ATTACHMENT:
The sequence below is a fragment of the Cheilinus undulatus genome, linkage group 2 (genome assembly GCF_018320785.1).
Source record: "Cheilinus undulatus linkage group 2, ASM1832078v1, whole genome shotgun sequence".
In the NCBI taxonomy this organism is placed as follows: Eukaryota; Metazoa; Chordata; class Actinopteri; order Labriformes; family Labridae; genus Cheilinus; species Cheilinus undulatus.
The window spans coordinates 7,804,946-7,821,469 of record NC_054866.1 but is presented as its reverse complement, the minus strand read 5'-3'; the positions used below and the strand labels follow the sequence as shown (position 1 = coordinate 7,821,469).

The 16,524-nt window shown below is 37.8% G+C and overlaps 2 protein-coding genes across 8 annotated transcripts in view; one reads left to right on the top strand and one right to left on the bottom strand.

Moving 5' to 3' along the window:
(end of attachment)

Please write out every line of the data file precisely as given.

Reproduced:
The sequence below is a fragment of the Cheilinus undulatus genome, linkage group 2 (genome assembly GCF_018320785.1).
Source record: "Cheilinus undulatus linkage group 2, ASM1832078v1, whole genome shotgun sequence".
In the NCBI taxonomy this organism is placed as follows: Eukaryota; Metazoa; Chordata; class Actinopteri; order Labriformes; family Labridae; genus Cheilinus; species Cheilinus undulatus.
The window spans coordinates 7,804,946-7,821,469 of record NC_054866.1 but is presented as its reverse complement, the minus strand read 5'-3'; the positions used below and the strand labels follow the sequence as shown (position 1 = coordinate 7,821,469).

The 16,524-nt window shown below is 37.8% G+C and overlaps 2 protein-coding genes across 8 annotated transcripts in view; one reads left to right on the top strand and one right to left on the bottom strand.

Moving 5' to 3' along the window: